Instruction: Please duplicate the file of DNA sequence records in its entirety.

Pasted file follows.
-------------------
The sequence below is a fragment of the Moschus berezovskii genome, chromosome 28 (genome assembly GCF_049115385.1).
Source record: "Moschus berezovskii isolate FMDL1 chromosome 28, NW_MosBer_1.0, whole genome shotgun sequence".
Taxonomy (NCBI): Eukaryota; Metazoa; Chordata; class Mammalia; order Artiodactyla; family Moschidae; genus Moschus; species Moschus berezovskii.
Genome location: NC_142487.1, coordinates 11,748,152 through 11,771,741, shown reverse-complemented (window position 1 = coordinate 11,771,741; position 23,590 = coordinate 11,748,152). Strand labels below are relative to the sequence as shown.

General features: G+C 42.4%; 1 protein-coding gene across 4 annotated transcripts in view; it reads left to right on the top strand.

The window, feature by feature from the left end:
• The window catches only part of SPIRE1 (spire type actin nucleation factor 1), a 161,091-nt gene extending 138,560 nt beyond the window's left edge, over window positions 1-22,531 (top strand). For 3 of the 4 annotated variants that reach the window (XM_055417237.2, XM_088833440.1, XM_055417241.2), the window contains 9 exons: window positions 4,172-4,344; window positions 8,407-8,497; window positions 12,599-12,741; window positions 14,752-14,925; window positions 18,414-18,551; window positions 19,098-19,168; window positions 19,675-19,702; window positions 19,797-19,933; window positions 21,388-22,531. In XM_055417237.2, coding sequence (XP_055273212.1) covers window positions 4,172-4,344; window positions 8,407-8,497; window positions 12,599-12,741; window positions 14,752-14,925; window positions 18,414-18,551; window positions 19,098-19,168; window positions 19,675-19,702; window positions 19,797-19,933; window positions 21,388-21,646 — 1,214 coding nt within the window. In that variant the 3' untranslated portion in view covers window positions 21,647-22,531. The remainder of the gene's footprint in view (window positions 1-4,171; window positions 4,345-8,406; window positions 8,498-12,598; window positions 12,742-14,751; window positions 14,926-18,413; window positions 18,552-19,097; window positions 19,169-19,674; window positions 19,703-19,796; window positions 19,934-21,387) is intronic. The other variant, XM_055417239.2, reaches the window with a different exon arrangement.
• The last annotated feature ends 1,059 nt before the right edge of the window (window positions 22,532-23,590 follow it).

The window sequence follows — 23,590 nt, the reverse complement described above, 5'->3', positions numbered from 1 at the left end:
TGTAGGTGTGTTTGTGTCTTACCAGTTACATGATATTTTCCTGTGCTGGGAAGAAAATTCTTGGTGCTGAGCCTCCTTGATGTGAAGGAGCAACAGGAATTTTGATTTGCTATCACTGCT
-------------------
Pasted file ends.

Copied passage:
The sequence below is a fragment of the Moschus berezovskii genome, chromosome 28 (genome assembly GCF_049115385.1).
Source record: "Moschus berezovskii isolate FMDL1 chromosome 28, NW_MosBer_1.0, whole genome shotgun sequence".
Taxonomy (NCBI): Eukaryota; Metazoa; Chordata; class Mammalia; order Artiodactyla; family Moschidae; genus Moschus; species Moschus berezovskii.
Genome location: NC_142487.1, coordinates 11,748,152 through 11,771,741, shown reverse-complemented (window position 1 = coordinate 11,771,741; position 23,590 = coordinate 11,748,152). Strand labels below are relative to the sequence as shown.

General features: G+C 42.4%; 1 protein-coding gene across 4 annotated transcripts in view; it reads left to right on the top strand.

The window, feature by feature from the left end:
• The window catches only part of SPIRE1 (spire type actin nucleation factor 1), a 161,091-nt gene extending 138,560 nt beyond the window's left edge, over window positions 1-22,531 (top strand). For 3 of the 4 annotated variants that reach the window (XM_055417237.2, XM_088833440.1, XM_055417241.2), the window contains 9 exons: window positions 4,172-4,344; window positions 8,407-8,497; window positions 12,599-12,741; window positions 14,752-14,925; window positions 18,414-18,551; window positions 19,098-19,168; window positions 19,675-19,702; window positions 19,797-19,933; window positions 21,388-22,531. In XM_055417237.2, coding sequence (XP_055273212.1) covers window positions 4,172-4,344; window positions 8,407-8,497; window positions 12,599-12,741; window positions 14,752-14,925; window positions 18,414-18,551; window positions 19,098-19,168; window positions 19,675-19,702; window positions 19,797-19,933; window positions 21,388-21,646 — 1,214 coding nt within the window. In that variant the 3' untranslated portion in view covers window positions 21,647-22,531. The remainder of the gene's footprint in view (window positions 1-4,171; window positions 4,345-8,406; window positions 8,498-12,598; window positions 12,742-14,751; window positions 14,926-18,413; window positions 18,552-19,097; window positions 19,169-19,674; window positions 19,703-19,796; window positions 19,934-21,387) is intronic. The other variant, XM_055417239.2, reaches the window with a different exon arrangement.
• The last annotated feature ends 1,059 nt before the right edge of the window (window positions 22,532-23,590 follow it).

The window sequence follows — 23,590 nt, the reverse complement described above, 5'->3', positions numbered from 1 at the left end:
TGTAGGTGTGTTTGTGTCTTACCAGTTACATGATATTTTCCTGTGCTGGGAAGAAAATTCTTGGTGCTGAGCCTCCTTGATGTGAAGGAGCAACAGGAATTTTGATTTGCTATCACTGCT